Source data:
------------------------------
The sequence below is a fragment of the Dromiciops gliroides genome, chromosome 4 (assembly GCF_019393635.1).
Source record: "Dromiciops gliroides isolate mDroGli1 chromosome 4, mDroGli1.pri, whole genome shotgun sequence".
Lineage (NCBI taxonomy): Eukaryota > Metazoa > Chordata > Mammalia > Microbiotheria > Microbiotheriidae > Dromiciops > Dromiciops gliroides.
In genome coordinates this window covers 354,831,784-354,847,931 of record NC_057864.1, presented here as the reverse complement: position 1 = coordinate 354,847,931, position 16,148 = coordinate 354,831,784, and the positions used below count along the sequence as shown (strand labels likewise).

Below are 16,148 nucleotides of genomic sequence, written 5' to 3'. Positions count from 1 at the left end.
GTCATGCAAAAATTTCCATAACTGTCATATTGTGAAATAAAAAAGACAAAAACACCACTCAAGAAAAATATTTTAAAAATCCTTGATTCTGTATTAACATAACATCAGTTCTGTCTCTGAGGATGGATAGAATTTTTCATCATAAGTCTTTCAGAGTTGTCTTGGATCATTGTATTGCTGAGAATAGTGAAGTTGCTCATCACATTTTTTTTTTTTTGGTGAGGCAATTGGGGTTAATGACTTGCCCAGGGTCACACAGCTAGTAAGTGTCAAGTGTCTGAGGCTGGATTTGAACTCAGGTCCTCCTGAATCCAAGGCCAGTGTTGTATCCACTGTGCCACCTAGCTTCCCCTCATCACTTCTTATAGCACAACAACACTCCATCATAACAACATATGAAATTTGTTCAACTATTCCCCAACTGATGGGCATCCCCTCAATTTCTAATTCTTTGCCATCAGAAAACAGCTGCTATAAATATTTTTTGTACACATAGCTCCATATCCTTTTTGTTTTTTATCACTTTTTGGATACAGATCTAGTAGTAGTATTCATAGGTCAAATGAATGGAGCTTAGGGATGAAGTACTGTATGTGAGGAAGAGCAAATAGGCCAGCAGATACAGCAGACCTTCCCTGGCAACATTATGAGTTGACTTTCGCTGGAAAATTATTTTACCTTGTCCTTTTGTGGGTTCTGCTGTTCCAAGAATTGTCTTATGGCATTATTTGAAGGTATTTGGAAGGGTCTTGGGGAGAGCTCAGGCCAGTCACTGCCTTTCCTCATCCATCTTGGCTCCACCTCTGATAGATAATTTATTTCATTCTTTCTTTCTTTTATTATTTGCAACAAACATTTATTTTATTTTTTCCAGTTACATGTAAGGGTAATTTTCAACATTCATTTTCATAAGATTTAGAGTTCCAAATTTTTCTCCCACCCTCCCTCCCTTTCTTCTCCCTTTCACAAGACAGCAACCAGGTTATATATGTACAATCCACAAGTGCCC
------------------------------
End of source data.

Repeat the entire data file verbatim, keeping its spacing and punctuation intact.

The sequence below is a fragment of the Dromiciops gliroides genome, chromosome 4 (assembly GCF_019393635.1).
Source record: "Dromiciops gliroides isolate mDroGli1 chromosome 4, mDroGli1.pri, whole genome shotgun sequence".
Lineage (NCBI taxonomy): Eukaryota > Metazoa > Chordata > Mammalia > Microbiotheria > Microbiotheriidae > Dromiciops > Dromiciops gliroides.
In genome coordinates this window covers 354,831,784-354,847,931 of record NC_057864.1, presented here as the reverse complement: position 1 = coordinate 354,847,931, position 16,148 = coordinate 354,831,784, and the positions used below count along the sequence as shown (strand labels likewise).

Below are 16,148 nucleotides of genomic sequence, written 5' to 3'. Positions count from 1 at the left end.
GTCATGCAAAAATTTCCATAACTGTCATATTGTGAAATAAAAAAGACAAAAACACCACTCAAGAAAAATATTTTAAAAATCCTTGATTCTGTATTAACATAACATCAGTTCTGTCTCTGAGGATGGATAGAATTTTTCATCATAAGTCTTTCAGAGTTGTCTTGGATCATTGTATTGCTGAGAATAGTGAAGTTGCTCATCACATTTTTTTTTTTTTGGTGAGGCAATTGGGGTTAATGACTTGCCCAGGGTCACACAGCTAGTAAGTGTCAAGTGTCTGAGGCTGGATTTGAACTCAGGTCCTCCTGAATCCAAGGCCAGTGTTGTATCCACTGTGCCACCTAGCTTCCCCTCATCACTTCTTATAGCACAACAACACTCCATCATAACAACATATGAAATTTGTTCAACTATTCCCCAACTGATGGGCATCCCCTCAATTTCTAATTCTTTGCCATCAGAAAACAGCTGCTATAAATATTTTTTGTACACATAGCTCCATATCCTTTTTGTTTTTTATCACTTTTTGGATACAGATCTAGTAGTAGTATTCATAGGTCAAATGAATGGAGCTTAGGGATGAAGTACTGTATGTGAGGAAGAGCAAATAGGCCAGCAGATACAGCAGACCTTCCCTGGCAACATTATGAGTTGACTTTCGCTGGAAAATTATTTTACCTTGTCCTTTTGTGGGTTCTGCTGTTCCAAGAATTGTCTTATGGCATTATTTGAAGGTATTTGGAAGGGTCTTGGGGAGAGCTCAGGCCAGTCACTGCCTTTCCTCATCCATCTTGGCTCCACCTCTGATAGATAATTTATTTCATTCTTTCTTTCTTTTATTATTTGCAACAAACATTTATTTTATTTTTTCCAGTTACATGTAAGGGTAATTTTCAACATTCATTTTCATAAGATTTAGAGTTCCAAATTTTTCTCCCACCCTCCCTCCCTTTCTTCTCCCTTTCACAAGACAGCAACCAGGTTATATATGTACAATCCACAAGTGCCC